Postings from the Dartmouth College Office of Sponsored Projects. Topics include new funding opportunities as well as other announcements and news items regarding sponsored projects at Dartmouth College.
This article was originally published in the journal Nature
Disputes are bound to happen in high-pressure research environments. The key is knowing how to respond when they do.
Erica Sparkenbaugh was apprehensive when her principal investigator (PI) asked her to finish a paper that a more senior postdoc had started. But, as a recent arrival to the lab, she did not want to seem uncooperative. “I was kind of embarrassed, and I felt bad,” remembers Sparkenbaugh, who researches inflammation and coagulation at the University of North Carolina at Chapel Hill. “I didn't want this to be the start of my new postdoc.” Soon, she started hearing whispers that her colleague was upset about having his project snatched away. Worried about the future of their working relationship and about lab camaraderie, Sparkenbaugh approached her miffed lab-mate on a quiet evening at the campus postdoctoral office. She explained that she had not intended to step on his toes. “I walked up to him and asked if he was OK with my finishing the paper,” she says. “I wanted him to know that our PI had asked me to finish things up because he knew [the colleague] was busy with other projects.”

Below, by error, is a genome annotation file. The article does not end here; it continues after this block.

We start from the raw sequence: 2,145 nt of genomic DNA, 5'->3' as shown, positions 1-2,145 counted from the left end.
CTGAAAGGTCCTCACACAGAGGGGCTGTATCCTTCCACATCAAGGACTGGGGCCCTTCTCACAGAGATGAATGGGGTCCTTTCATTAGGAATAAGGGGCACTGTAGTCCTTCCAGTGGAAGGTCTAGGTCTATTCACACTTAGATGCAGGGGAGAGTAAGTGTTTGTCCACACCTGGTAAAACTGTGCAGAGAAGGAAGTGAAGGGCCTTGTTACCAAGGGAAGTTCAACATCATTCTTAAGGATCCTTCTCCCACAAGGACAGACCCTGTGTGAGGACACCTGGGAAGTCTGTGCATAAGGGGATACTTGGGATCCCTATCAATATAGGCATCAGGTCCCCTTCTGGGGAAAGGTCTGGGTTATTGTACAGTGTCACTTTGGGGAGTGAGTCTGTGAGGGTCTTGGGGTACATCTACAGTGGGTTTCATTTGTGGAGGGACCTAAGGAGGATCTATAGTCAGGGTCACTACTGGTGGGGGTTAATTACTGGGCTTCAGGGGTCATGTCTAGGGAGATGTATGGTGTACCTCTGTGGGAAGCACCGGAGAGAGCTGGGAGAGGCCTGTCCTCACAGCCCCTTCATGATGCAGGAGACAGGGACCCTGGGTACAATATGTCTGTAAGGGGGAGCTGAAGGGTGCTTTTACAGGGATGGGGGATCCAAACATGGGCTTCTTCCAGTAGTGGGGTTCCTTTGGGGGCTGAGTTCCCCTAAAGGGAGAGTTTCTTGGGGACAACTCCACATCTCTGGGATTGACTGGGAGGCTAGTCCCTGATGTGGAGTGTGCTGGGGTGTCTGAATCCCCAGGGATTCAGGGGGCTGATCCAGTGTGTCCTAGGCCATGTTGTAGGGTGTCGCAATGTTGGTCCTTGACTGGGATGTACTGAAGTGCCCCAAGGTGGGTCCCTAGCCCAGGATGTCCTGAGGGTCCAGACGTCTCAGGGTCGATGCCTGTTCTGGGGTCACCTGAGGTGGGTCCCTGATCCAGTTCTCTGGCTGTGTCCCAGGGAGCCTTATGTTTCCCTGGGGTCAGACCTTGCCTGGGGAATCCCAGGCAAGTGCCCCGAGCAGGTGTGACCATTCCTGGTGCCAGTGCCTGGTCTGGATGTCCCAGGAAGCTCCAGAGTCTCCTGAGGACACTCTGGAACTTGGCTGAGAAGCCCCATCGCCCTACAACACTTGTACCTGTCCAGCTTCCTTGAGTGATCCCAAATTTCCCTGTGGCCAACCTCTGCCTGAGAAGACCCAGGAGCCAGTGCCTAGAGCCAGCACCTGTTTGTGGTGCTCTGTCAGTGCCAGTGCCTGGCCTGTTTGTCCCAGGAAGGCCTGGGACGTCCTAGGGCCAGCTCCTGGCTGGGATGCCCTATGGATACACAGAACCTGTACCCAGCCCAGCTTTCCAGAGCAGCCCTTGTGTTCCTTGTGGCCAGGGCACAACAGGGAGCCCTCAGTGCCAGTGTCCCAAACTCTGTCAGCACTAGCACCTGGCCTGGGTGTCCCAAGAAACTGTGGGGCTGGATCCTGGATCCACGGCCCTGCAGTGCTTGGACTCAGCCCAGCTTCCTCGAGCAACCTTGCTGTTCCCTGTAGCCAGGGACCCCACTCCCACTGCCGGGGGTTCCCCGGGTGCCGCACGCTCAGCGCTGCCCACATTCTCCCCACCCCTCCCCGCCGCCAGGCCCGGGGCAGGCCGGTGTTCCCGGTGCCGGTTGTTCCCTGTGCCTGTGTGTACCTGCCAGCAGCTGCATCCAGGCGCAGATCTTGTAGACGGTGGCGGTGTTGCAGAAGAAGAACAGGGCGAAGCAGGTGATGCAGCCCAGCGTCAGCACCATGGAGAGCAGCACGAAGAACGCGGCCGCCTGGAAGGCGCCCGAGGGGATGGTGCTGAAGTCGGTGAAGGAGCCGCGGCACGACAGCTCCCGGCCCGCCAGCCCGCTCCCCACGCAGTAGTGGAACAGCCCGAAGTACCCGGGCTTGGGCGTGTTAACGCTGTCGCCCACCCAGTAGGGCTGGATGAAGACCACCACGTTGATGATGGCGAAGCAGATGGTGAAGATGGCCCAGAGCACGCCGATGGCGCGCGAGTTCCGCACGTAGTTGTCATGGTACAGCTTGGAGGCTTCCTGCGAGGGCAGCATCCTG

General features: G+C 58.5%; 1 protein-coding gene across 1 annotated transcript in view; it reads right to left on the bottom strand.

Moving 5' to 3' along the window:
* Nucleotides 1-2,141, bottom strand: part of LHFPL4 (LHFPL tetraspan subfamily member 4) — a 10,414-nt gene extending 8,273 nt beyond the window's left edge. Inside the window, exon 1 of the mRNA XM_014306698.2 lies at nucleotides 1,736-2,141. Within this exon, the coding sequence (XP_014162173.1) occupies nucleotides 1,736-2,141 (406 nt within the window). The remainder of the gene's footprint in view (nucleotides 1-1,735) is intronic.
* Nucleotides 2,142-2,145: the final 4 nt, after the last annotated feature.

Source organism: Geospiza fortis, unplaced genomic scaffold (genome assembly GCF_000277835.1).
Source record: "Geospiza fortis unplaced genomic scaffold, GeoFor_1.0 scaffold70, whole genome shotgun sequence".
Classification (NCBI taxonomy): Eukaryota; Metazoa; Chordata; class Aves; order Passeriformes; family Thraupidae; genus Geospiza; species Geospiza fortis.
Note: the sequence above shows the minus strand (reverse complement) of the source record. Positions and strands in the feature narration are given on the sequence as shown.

The conversation proved fruitful. Her colleague's vexation evaporated, and he agreed that they should talk to their supervisor about a more collaborative approach. The three settled on a timeline for the postdocs to finish the paper together and submit it to a journal, and all went according to plan: the paper is now under review. “I think it was really helpful that I went to him directly,” says Sparkenbaugh. “He and I have a really good working relationship now — it was worth those 10 minutes of sweating.”
All sorts of discord can arise in the lab, tripping up the most well-meaning postdocs and graduate students. Differing expectations and ineffective or insufficient exchange of information are at the root of many clashes, say conflict-resolution experts. Younger researchers might be unclear about their own or their lab-mates' responsibilities, or might not fully understand how the lab functions. They might also communicate poorly, and unwittingly come across as truculent or confrontational.